- Published on Sunday, 13 April 2008 14:03
- Written by By Mark Ward, Sr.
The tradeoff for providing more services is that manufacturers and the distributor become preferred suppliers, so that Chevron is in a position to substantially grow our business with them. But the trend is clearly that, as an end user, we need to rely more on our suppliers for technical support and for front-end engineering and design on our capital projects.
Our need for more technical support also includes product development for severe applications, because our production operations are moving toward higher-pressure applications, more handling of hazardous and corrosive materials, and more regulatory restrictions on fugitive emissions in our refining operations. Yet at the same time, we face a highly competitive global market where Chevron faces growing pressures to be a low-cost operator. So, again, we're looking for more alternatives to obtain lower-cost, high-quality material. The good news is that the quality gap between traditional manufacturing countries and low-cost countries is continuing to narrow.
VM: What does the future hold for relationships between end users and suppliers?
Anspach: I would say the overriding goal is to achieve low-cost, reliable operations. That being said, the keys to a successful supply chain can be broken down for each of the three parties.
Manufacturers must either differentiate themselves on reliability and quality-in a measurable way-or they must compete globally on price. Distributors must excel at optimizing the global supply chain and be able to deliver a broad range of reliable material and value-added services. And end users must be low-cost operators who excel at managing relationships with their national partners, suppliers, employees, and investors.
We have a desire to align with fewer suppliers, but to collaborate more closely with them.
So as the end user, we're making the call, rather than the manufacturer, on distributors who can provide the broad range of material needed for our operation. I think the industry will continue to see more consolidation, resulting in fewer but larger distributors and in more integration of the supply chain. But I believe this trend also means that end users, like Chevron, will have closer relationships and alignments with valve manufacturers.
Chevron describes our concept as a "four-plus-one" strategy. We believe that operational excellence, cost reduction, capital stewardship and profitable growth, together with organizational capability, equals superior performance and returns for all parties.
THE DISTRIBUTOR: Collaboration is Key
Gary Ittner is senior vice president of supply management for McJunkin Corporation of Charleston, WV, a provider of integrated supply services and industrial distributor of pipes, valves, and fittings.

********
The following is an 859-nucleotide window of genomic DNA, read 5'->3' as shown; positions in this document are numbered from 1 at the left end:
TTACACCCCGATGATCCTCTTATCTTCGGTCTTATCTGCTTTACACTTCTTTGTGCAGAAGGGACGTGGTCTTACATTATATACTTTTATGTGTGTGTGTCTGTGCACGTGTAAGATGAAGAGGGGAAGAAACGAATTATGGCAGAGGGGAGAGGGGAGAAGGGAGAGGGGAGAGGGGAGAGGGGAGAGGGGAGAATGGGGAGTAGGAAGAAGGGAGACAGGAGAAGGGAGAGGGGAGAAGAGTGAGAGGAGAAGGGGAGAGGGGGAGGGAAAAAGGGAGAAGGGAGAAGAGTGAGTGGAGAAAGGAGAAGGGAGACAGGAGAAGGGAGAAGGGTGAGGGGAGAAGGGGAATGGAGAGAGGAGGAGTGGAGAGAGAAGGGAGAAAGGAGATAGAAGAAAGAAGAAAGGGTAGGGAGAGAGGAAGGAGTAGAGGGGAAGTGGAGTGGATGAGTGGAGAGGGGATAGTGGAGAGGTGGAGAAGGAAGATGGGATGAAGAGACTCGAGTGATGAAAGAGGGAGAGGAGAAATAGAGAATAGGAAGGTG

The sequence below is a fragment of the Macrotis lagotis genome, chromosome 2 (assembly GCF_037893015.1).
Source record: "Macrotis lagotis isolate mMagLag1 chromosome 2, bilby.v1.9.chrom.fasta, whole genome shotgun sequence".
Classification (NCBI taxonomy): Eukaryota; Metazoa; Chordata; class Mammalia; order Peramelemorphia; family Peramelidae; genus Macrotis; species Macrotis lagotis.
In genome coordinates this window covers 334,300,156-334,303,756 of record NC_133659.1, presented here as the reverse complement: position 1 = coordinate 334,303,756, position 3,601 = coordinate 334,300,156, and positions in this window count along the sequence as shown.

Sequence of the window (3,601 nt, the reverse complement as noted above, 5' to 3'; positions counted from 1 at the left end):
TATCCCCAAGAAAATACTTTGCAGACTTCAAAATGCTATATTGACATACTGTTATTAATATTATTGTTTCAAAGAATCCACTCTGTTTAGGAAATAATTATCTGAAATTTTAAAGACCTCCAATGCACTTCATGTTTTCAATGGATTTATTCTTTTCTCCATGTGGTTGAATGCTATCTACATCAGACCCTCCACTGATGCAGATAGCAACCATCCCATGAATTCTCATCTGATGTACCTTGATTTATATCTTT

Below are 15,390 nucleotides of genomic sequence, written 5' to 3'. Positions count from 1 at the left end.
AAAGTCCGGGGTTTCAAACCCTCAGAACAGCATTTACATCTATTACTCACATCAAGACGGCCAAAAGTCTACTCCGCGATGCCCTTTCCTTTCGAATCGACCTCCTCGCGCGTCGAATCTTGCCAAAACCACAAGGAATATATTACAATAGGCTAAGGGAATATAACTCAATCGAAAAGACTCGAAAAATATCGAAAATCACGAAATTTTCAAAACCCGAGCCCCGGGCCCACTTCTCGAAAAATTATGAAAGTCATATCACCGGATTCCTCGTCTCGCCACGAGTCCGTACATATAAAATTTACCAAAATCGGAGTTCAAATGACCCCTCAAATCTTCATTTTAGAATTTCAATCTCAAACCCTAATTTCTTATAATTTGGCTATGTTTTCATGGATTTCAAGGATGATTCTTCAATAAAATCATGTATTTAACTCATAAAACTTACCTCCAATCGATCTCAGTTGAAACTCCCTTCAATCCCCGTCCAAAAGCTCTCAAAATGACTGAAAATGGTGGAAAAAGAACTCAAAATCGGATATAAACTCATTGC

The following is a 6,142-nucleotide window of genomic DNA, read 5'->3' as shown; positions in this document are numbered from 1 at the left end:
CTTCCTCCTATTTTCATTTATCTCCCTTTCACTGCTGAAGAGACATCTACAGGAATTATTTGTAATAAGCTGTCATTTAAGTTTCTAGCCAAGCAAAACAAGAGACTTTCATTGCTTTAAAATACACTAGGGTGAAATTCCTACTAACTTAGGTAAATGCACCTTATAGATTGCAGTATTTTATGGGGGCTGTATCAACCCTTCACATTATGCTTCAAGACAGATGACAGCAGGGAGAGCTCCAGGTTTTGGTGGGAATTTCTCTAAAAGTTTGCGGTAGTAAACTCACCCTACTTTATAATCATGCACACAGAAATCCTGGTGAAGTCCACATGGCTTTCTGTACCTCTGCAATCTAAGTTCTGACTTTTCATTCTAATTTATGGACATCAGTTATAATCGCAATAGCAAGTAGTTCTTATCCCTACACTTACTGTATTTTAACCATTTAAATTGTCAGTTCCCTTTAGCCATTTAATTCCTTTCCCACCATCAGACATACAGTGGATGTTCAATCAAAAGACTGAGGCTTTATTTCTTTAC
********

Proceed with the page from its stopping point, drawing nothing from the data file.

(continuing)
VM: Why are supply relationships in the valve industry undergoing so much change today?
Ittner: To understand the evolving roles of the distributor and manufacturer, we need to first understand what is happening with the end user. As I see it, macro factors that are affecting end users are: consolidation in end user industries; the migration of purchasing function to corporate- centered purchasing; competitive environments or intense Wall Street pressure that is creating pressures to reduce costs; and the continued shift of end users' manufacturing operations to lower-cost locations.
With end users facing performance pressures from Wall Street, they've got to take costs out of the supply chain. So distributors at every level-large distributors, small distributors, manufacturer's reps-must show how they also add value. At McJunkin, we're focused on developing ways to measure the value of services we provide as a way of differentiating ourselves.
We're also encouraging and challenging the manufacturers we represent to come up with measurements to differentiate product performance. There really needs to be a methodology to measure lifecycle costs. But with the industry so focused now on first costs, we've got to find ways of getting end users' operations people more involved in measuring product performance.
As for end users, the increased pressure to reduce costs has caused them to react in several important ways. End users have reduced the amount of internal resources they devote to purchasing management and have instead leveraged their corporate buying power to consolidate their purchasing activities. They increasingly are considering materials from source countries that have not traditionally been accepted. And they are requesting additional services, including logistics and inventory management, from their suppliers.